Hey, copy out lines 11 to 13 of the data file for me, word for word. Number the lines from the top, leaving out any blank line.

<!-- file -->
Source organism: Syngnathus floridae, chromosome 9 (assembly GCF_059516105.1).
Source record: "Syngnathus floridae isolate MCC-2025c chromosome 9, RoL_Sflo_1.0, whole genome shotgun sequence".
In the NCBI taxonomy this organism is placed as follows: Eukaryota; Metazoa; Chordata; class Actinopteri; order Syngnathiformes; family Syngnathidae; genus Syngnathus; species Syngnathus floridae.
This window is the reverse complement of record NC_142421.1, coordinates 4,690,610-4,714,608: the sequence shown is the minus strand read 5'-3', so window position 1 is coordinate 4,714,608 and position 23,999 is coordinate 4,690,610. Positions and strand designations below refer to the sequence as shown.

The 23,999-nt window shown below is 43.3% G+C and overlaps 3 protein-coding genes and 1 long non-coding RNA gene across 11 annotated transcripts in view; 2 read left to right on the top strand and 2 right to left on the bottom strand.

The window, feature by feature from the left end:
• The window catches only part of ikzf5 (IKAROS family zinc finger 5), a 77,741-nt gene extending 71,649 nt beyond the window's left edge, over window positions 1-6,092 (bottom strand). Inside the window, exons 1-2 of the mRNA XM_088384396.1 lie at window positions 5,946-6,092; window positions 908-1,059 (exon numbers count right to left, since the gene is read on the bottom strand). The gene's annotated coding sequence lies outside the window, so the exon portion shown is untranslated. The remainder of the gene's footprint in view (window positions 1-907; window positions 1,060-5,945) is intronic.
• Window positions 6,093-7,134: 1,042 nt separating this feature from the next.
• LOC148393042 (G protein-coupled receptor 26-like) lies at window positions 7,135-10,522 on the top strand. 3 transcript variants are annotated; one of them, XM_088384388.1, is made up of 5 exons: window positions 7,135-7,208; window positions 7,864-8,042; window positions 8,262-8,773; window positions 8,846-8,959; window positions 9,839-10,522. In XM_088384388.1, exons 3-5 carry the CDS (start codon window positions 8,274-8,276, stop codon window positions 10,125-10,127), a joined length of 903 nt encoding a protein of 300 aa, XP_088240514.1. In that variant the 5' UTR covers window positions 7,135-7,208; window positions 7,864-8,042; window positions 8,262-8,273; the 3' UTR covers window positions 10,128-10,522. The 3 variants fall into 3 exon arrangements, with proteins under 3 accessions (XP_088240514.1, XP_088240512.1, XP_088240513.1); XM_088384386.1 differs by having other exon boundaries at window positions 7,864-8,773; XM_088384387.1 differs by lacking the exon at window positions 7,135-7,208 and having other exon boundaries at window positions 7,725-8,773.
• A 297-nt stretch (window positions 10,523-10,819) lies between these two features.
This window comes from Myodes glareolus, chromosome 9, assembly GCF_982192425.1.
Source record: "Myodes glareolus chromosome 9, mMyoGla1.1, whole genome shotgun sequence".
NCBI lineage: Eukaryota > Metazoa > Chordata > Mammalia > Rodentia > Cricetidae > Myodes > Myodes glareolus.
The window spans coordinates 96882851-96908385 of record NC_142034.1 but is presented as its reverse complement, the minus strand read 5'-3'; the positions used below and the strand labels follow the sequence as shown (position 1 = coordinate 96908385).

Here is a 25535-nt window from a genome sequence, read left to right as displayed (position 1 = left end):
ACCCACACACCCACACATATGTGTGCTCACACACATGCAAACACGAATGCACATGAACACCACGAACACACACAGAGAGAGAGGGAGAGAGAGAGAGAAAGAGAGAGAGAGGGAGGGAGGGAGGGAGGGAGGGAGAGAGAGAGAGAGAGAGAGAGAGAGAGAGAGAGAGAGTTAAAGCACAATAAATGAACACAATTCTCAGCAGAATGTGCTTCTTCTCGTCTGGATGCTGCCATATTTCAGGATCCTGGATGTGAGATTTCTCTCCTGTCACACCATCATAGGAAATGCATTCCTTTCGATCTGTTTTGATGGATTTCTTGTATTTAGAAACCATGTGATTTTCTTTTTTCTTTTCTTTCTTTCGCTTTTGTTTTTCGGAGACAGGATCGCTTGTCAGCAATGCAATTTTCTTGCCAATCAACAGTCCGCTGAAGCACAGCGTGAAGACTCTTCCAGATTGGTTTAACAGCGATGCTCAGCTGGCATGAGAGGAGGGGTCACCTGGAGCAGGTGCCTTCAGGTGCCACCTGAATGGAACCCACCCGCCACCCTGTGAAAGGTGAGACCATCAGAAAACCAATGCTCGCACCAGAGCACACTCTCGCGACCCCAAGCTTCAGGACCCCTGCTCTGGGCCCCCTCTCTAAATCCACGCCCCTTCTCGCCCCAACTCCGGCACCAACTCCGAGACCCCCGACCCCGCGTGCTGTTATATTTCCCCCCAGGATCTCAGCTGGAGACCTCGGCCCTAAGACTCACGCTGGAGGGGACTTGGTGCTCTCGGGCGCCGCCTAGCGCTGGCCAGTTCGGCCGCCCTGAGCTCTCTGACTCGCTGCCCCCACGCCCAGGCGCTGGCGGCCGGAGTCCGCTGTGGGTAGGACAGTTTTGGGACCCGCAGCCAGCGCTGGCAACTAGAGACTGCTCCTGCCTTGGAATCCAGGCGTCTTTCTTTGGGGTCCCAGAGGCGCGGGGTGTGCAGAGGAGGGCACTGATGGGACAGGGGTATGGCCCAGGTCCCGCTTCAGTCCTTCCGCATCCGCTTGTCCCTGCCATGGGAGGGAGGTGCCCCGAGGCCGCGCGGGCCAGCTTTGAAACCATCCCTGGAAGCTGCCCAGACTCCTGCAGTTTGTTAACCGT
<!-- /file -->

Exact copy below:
This window comes from Myodes glareolus, chromosome 9, assembly GCF_982192425.1.
Source record: "Myodes glareolus chromosome 9, mMyoGla1.1, whole genome shotgun sequence".
NCBI lineage: Eukaryota > Metazoa > Chordata > Mammalia > Rodentia > Cricetidae > Myodes > Myodes glareolus.